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Golf is a game.  Some will go so far as to call it a sport.  You play golf for fun.

You play golf for the challenge.  You play golf for the experience.  You play to get better.

“If you play poorly one day, forget it. If you play poorly the next time out, review your fundamentals of grip, stance, aim and ball position. Most mistakes are made before the club is swung. If you play poorly for a third time in a row, go see your professional.”
Harvey Penick 

Golf is a game like I said.

I view it is a game that requires both skill and strategy.  In essence, to play golf, you need to plan your play.  Otherwise, you will suffer from many of the ills that plague so many and leave them frustrated for an average of 18 holes and too many strokes.

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Plan Your Play for Each Outing

You need to know what you have to face when you go out to play.  Blindly jumping onto any course without knowing the lay of the land is like breaking every rule of The Art of War.  Get a preview of the course and its layout before you head out in order to get an idea for what type of shots will come into play.

For instance, I love a long course.  Hit me with a handful of par 5’s and limited amount of par 3’s and I am good.  I use Greenskeeper to get a sneak peak of courses that I have yet to play or that I haven’t played in a while.  After all, some of these groundskeepers and course managers love to make more than subtle changes from season to season.  Forget pin placement.  I am talking about overall structural changes.  These can throw off your plans tolay up on approach or go for the green in two.

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One of my favorite courses is Singing Hills (Sycuan Resort).  It has a great layout for long ball play and challenging holes for approach shots.  I take on the par 3 Pine Glen course for some short game practice and walking, but I tend to love the wide spaces offered on the Willow Glen and Oak Glen courses.   Even though I have played these courses multiple times and played some of my best golf there over the years, I still find that hosting numerous tourneys has led to some changes over time.  Plan prior to play.

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Plan Your Equipment for Your Challenge

I have some days where I never touch the beach.  Then, there are times where I cannot seem to get enough bunker sand in my socks.  I also find that much of this tends to stem from the type of course I am playing and the type of equipment.

Considered sort of heavy handed? Got hybrids? Use them more often than your irons.  I don’t care if play blades or cavity-backed clubs.  The advent of the hybrid is a godsend for big guy like me.  It’s more forgiving than my long irons, and it surely packs a punch like a wood.  You will never play at a higher level if you do not consider what type of equipment you are playing on different types of courses.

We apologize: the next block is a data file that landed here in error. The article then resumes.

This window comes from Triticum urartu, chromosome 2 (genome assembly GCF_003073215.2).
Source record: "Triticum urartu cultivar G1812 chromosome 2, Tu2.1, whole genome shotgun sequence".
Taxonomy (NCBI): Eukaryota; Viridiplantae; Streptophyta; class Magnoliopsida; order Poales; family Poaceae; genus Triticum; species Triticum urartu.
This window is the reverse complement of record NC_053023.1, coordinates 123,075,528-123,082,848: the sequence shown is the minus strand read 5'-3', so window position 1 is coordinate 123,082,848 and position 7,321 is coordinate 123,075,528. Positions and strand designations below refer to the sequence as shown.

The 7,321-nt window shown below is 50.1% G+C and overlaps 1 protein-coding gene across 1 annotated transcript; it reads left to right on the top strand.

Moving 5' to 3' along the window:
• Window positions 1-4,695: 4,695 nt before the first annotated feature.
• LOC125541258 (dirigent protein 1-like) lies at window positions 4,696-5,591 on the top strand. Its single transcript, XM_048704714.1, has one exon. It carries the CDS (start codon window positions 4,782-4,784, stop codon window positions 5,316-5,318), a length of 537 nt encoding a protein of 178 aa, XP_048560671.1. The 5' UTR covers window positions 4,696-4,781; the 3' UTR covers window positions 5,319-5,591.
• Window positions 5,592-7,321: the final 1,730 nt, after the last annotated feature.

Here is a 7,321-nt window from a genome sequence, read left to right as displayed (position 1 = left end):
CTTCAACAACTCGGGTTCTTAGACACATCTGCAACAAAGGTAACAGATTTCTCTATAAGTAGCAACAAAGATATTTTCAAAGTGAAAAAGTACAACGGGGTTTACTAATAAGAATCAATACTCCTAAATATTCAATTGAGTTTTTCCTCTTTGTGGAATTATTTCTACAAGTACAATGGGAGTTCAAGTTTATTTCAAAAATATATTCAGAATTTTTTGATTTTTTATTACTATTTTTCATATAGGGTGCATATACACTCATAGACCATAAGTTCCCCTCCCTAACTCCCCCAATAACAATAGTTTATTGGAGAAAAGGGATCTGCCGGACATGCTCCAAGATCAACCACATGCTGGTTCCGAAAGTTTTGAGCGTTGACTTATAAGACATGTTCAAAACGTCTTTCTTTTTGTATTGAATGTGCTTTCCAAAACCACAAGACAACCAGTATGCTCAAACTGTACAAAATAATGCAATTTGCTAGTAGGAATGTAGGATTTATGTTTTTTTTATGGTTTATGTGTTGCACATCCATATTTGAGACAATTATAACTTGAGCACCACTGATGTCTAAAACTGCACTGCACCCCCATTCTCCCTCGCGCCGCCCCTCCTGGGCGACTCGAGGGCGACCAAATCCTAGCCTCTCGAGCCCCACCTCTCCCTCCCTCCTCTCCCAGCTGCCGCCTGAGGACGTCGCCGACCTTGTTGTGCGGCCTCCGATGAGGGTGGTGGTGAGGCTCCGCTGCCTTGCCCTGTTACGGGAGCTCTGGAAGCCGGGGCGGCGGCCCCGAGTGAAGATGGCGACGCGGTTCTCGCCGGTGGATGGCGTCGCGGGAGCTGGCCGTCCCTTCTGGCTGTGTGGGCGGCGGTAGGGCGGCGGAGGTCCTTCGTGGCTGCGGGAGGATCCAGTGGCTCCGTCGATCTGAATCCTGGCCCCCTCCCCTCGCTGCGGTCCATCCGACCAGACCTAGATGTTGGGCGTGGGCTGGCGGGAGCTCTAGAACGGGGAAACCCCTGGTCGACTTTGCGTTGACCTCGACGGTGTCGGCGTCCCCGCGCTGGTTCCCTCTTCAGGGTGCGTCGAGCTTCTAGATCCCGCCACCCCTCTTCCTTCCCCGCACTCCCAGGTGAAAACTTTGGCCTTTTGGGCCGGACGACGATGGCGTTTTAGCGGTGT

I tend to struggle with that approach shot that lies somewhere between 160 yards to 90 yards.  What used to be a soft 6 iron for me has now become a 3 hybrid half swing or a hooded 5 iron shot, all depending on what I am facing and where I am trying to go.

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More Things to Consider in Coming Posts

In future posts in this series, I want to point out how planning your play can go beyond the surface of scorecards and checking your golf bag’s contents.  I want you to consider how much more fun your game would be when your scorecard shows those 17 bogeys instead of that 3-digit monster that haunts so many weekend golfers from course to course.

You can open your mind to all sorts of methods of getting there.  The biggest challenge is to narrow down all of your choices to a simple solution that works for you.  That’s the whole point.  Find what works for you and play it all the way.

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17 Bogeys

The most important shot in golf is the next one.” – Ben Hogan

Breaking 90 is simple.

All it takes is 17 bogeys.

All you have to do is make 1 over par on 17 holes and make par on 1 hole.

Sounds simple. . .

But breaking 90 is not so easy if you do not play every other day or couple of days, or even every weekend.  Without consistent play, breaking 90 can seem like a massive endeavor.

This is simply a reflective look at how a high handicapper took on a simple challenge to document the process of breaking 90.  It is about setting goals and working on how to achieve set goals on a consistent basis.  It is a journey about accomplishment and activity.

Join me on this journey and let’s tee off.